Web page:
I believe the Australian War Memorial is the best in the world! A visit to Canberra should include at least a day at this world-class, most impressive museum. And for any war time history buffs, it would be worthwhile setting aside an extra day as there’s just too much to explore.
The Memorial is a majestic Byzantine architecturally designed building over two floors and was opened to the public on Remembrance Day, 11 November 1941. It’s home to a stunning array of war time memorabilia.
At the entrance, and if you turn around, you’ll look down Anzac Parade towards the Old and New Parliament House. As you enter the Memorial, your attention will immediately be captured by the beautiful Commemorative Courtyard with the Pool of Reflection and the Eternal Flame. The pool is lined by Rosemary plants for remembrance as well as other plants and shrubs.
Beyond the pool is the Hall of Memory inside which lies the Tomb of the Unknown Australian Soldier. The floor plan of this lofty hall is octagonal with an exquisite domed roof. The stained glass windows depict figures in the uniform and equipment of the First World War and the walls are lined with tiny mosaic tiles which depict figures in intricate detail of a solider, sailor, airman and servicewoman to commemorate those who served in the Second World War. Take a moment to reflect and allow the tranquility of this beautiful shrine to envelop you.
On either side of the courtyard is the Roll of Honour which includes the names of more than 102,000 Australians who died in conflicts since 1885 and in their honour, you’re welcome to insert a poppy against the name of a fallen family member or someone who is significant to you. The poppy is a symbol of remembrance and hope. Lieutenant Colonel John McCrae wrote a now famous poem called “In the Flanders Fields” after losing his friend at Ypres in 1915 and being inspired by poppies growing in battle-scarred fields. It became the symbol of Remembrance after World War One.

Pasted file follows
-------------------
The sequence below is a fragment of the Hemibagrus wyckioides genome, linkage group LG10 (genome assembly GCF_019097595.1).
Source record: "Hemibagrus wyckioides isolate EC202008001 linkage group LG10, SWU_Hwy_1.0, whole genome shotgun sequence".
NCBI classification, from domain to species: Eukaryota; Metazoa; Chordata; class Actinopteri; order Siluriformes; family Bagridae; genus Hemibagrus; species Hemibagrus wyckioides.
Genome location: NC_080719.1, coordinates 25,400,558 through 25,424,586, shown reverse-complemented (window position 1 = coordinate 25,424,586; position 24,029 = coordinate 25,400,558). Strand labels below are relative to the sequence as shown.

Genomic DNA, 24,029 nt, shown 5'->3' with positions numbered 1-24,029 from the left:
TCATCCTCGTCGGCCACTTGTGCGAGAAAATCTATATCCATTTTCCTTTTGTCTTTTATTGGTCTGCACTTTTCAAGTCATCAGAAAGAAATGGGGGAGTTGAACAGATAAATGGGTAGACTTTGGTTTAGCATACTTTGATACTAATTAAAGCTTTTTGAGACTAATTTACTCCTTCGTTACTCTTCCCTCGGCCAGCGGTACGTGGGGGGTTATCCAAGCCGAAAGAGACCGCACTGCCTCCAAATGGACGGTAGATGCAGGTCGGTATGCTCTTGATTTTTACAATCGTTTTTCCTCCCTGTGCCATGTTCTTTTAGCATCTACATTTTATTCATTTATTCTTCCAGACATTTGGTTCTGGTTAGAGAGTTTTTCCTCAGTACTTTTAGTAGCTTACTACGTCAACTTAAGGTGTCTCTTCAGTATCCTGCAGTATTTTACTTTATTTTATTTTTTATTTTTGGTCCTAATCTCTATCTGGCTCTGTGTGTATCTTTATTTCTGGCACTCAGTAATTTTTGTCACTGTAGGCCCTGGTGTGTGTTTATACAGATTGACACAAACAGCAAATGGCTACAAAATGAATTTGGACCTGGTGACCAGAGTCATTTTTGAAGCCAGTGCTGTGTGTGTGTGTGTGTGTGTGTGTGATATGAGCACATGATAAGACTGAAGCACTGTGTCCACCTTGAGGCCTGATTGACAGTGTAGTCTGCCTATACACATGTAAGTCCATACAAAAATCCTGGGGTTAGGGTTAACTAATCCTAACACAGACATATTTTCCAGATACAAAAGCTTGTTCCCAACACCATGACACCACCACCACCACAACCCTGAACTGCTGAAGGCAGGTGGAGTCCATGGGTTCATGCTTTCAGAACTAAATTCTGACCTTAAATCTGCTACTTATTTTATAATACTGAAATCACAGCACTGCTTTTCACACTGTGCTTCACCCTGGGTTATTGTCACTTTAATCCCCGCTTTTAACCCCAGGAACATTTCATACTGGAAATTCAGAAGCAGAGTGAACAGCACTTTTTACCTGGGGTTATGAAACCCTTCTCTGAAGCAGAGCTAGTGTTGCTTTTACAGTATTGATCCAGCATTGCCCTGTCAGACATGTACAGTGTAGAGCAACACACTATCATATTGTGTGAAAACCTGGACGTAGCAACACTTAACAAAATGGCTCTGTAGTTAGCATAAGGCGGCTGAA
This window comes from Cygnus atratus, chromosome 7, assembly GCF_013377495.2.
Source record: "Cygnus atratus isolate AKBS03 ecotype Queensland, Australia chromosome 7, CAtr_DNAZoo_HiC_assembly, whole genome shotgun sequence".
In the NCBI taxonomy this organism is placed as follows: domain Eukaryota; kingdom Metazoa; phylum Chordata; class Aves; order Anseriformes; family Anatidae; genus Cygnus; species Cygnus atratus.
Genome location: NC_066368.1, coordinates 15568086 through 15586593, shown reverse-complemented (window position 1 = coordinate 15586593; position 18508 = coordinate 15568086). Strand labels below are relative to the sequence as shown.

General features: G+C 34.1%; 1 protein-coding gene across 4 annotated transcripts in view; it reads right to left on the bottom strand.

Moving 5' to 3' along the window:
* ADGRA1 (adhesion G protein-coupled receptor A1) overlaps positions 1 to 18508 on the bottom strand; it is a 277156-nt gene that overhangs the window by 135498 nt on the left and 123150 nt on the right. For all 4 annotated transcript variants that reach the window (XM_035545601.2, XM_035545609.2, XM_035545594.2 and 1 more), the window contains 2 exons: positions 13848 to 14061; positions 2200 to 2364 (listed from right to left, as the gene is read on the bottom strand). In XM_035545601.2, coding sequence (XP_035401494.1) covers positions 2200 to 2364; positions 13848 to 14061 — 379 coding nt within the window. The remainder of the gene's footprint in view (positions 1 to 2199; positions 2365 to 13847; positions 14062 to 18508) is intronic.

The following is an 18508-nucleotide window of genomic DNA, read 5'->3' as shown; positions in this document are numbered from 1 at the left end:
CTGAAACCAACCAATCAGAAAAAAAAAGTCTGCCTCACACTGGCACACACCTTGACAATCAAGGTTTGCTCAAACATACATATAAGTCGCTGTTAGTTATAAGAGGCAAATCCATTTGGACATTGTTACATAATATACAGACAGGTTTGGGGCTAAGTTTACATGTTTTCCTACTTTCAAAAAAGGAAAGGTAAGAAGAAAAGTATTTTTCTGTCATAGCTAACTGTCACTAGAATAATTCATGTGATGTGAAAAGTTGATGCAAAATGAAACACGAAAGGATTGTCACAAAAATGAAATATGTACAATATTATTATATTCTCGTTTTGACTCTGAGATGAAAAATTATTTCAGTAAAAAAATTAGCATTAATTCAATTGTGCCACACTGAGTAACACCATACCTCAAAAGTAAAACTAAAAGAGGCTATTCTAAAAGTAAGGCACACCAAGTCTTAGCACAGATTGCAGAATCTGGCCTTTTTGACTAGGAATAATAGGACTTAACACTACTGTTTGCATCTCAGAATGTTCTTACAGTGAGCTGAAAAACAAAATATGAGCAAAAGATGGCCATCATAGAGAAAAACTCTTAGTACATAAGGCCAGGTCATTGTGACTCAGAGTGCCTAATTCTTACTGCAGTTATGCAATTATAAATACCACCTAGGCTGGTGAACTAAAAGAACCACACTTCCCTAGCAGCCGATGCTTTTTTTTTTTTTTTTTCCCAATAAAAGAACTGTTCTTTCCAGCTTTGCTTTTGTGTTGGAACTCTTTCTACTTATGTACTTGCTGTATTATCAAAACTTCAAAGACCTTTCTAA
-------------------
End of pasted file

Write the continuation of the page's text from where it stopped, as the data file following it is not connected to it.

The galleries can be accessed on either side of the entrance. They include war relics, amazing dioramas depicting various battles, photographs, art, sculptures, official and private records, all kinds of weaponry, various aircraft, tanks and even stuffed animals.
The War Memorial stages temporary and permanent exhibitions, some of which include cutting edge technology to provide a memorable experience. Below is a list of current exhibitions:
After The War
A Lifetime of Service for Australia
The Hundred Days
The Holocaust: Witnesses and Survivors
The Colonial Conflicts
First World War Gallery
Second World War Gallery
Conflicts 1945 to Today
Afghanistan: the Australian story
For more details on these exhibitions, visit the Australian War Memorial website – https://www.awm.gov.au/visit/exhibitions
The Memorial is also a place for children to explore and learn all about the Australian military history. The Discovery Zone allows them to have a hands on experience. It features a helicopter, submarine, Western Front trench and an Australian home during the Second World War. They can try on World War One uniforms, peer through the periscope of a Cold War submarine and sit in the cockpit of a helicopter.
If you’re wanting a break for a spot of lunch or a cup of tea, sit down and relax at The Landing Place Café inside the Memorial or Poppy’s Café on the grounds.
Once you’ve visited the Australian War Memorial, I’m sure you’ll be back. I’ve been a constant visitor since my childhood and have loved exploring and discovering, but also reflecting and acknowledging and giving thanks to our courageous heroes …
Image 1 – Poppy taken by Diana Parkhouse – Unsplash
Image 2 – Australian War Memorial
Image 4 – Hall of Memory and Tomb of the Unknown Australian Soldier
Images 10, 11, 12 – Hands on at the Discovery Zone